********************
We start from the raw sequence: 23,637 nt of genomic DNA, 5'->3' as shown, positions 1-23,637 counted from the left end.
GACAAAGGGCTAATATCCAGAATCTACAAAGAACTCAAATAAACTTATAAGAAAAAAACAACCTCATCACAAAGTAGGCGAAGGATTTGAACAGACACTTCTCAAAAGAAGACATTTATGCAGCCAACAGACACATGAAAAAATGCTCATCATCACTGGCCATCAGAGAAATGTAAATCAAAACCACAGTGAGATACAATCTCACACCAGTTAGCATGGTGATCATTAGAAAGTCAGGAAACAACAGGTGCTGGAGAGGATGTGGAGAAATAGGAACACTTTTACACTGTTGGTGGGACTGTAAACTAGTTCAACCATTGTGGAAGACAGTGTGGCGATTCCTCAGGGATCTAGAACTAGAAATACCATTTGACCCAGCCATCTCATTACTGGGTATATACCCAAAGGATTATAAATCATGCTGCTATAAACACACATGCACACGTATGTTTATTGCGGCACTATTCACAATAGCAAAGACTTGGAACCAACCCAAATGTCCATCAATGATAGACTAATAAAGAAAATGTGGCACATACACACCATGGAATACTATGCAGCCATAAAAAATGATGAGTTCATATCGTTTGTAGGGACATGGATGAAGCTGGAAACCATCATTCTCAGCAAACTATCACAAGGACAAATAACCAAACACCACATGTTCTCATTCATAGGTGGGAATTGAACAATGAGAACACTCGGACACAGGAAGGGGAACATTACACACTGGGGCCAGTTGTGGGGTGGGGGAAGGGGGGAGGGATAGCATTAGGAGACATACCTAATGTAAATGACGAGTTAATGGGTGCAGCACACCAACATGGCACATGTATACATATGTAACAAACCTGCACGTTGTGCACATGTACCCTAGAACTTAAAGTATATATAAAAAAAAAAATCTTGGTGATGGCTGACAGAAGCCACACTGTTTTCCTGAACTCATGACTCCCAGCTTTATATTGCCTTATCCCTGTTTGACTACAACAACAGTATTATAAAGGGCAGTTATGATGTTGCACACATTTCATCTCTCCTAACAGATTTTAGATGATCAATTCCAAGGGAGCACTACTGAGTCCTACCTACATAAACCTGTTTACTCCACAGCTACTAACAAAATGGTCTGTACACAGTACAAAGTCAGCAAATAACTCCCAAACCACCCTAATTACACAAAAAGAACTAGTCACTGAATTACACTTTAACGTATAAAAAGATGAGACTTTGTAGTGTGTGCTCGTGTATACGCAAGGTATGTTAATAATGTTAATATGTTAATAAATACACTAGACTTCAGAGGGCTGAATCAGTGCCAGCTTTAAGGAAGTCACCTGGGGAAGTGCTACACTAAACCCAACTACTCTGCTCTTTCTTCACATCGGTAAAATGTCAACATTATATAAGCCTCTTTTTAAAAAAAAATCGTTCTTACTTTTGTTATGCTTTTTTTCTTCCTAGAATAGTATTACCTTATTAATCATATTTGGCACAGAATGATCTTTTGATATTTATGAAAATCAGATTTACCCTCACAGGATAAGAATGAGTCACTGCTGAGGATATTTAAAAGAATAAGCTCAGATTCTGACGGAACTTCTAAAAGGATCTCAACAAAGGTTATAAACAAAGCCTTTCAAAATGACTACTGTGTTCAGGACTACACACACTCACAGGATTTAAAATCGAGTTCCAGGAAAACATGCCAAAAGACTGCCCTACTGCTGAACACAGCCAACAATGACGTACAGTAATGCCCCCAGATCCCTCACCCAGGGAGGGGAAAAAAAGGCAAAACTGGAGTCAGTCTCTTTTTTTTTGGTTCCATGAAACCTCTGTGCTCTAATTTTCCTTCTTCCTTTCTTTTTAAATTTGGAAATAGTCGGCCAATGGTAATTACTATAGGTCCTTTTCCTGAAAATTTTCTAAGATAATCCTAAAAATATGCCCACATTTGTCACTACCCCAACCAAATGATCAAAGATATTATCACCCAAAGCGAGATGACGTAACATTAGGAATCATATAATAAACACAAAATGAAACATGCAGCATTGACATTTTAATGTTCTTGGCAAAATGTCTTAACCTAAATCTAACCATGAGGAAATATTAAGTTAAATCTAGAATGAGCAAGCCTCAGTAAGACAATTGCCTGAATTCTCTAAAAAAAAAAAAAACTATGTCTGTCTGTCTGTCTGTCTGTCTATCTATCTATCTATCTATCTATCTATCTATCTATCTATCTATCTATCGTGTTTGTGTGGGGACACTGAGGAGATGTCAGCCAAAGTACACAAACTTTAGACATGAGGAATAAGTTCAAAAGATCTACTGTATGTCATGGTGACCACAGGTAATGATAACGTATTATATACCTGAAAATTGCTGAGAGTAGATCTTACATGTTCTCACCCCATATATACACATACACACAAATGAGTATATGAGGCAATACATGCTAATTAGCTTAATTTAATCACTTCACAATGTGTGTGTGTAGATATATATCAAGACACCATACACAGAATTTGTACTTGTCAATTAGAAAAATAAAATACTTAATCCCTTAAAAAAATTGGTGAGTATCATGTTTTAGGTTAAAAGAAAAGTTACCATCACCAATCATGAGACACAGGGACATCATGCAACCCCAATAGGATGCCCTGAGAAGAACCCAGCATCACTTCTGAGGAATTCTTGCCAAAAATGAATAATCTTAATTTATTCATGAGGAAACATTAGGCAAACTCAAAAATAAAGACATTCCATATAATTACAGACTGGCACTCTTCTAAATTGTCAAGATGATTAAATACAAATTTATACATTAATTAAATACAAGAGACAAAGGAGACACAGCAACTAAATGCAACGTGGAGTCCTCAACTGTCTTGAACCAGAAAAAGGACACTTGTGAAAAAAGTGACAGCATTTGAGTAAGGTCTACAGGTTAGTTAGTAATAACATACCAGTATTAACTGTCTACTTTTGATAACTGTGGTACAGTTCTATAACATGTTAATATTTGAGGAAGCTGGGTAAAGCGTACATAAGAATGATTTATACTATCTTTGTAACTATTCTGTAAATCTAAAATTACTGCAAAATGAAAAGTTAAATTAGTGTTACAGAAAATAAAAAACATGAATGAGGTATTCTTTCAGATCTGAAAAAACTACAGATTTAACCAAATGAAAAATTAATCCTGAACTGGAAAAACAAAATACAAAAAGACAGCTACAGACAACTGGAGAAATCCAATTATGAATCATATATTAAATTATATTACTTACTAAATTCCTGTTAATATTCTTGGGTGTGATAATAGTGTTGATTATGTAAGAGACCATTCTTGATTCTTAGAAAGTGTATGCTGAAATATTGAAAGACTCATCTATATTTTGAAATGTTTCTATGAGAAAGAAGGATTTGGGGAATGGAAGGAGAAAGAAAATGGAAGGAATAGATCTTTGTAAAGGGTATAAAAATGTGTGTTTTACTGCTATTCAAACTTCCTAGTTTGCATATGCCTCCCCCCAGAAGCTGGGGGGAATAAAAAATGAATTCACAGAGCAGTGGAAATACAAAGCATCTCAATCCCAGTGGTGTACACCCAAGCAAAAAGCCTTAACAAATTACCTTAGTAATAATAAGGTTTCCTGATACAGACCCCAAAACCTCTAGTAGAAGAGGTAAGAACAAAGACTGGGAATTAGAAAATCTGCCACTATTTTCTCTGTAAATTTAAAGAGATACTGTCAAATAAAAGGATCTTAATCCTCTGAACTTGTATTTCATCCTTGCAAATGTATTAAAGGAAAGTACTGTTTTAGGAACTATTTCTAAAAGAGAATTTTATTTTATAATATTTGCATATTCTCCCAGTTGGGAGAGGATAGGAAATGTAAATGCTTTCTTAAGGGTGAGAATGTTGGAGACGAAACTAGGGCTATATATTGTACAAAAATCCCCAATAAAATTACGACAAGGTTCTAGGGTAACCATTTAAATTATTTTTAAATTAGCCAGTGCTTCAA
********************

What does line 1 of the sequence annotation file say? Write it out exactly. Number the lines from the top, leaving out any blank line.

We start from the raw sequence: 23,637 nt of genomic DNA, 5'->3' as shown, positions 1-23,637 counted from the left end.